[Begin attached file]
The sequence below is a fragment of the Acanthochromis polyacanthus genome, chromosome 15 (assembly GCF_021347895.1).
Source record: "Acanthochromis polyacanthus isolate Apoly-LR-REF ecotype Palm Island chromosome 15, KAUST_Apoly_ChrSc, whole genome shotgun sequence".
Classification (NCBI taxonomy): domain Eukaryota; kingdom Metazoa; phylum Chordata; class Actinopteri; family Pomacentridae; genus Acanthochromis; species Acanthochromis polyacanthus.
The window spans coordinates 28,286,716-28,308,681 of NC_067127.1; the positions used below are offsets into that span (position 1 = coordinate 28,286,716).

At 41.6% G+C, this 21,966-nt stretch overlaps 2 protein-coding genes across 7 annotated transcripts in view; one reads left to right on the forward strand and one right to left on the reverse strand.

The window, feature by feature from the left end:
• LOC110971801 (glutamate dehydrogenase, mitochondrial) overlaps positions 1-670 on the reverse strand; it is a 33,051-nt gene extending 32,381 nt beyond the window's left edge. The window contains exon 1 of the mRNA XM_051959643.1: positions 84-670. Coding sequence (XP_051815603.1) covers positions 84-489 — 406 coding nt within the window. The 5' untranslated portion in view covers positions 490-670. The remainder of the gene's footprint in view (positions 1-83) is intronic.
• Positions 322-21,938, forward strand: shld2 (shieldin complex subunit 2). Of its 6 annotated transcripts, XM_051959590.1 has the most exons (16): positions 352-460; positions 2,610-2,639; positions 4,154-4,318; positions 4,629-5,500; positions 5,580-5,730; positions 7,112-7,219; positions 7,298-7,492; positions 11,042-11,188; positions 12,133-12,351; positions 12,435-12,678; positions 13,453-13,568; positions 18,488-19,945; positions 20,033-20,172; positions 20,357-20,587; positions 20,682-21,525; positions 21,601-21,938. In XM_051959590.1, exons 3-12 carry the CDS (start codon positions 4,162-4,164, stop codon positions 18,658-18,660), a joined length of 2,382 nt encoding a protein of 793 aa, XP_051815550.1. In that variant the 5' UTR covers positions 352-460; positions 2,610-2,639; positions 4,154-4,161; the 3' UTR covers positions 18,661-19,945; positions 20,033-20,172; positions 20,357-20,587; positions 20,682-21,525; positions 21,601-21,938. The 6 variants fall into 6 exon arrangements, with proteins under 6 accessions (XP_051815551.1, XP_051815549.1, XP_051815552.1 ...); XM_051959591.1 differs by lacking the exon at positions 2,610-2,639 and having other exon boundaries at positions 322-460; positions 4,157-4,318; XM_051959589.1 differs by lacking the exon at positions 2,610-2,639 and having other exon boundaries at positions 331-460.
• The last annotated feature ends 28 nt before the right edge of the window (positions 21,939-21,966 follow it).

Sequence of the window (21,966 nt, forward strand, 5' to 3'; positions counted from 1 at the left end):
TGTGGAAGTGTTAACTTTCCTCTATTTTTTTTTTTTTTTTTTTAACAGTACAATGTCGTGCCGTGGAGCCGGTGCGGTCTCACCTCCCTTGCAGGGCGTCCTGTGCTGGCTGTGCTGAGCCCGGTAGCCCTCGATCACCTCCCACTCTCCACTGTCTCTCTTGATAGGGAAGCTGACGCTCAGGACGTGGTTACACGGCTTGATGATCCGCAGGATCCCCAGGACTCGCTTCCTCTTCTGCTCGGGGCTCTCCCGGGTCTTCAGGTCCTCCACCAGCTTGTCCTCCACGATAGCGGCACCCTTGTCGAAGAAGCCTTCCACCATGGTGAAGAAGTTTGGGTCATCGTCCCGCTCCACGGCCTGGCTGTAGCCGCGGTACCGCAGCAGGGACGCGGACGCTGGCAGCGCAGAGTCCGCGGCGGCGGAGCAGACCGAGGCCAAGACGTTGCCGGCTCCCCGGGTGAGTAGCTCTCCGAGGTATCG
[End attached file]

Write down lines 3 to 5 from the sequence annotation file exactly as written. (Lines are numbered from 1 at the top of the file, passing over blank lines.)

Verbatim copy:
Classification (NCBI taxonomy): domain Eukaryota; kingdom Metazoa; phylum Chordata; class Actinopteri; family Pomacentridae; genus Acanthochromis; species Acanthochromis polyacanthus.
The window spans coordinates 28,286,716-28,308,681 of NC_067127.1; the positions used below are offsets into that span (position 1 = coordinate 28,286,716).

At 41.6% G+C, this 21,966-nt stretch overlaps 2 protein-coding genes across 7 annotated transcripts in view; one reads left to right on the forward strand and one right to left on the reverse strand.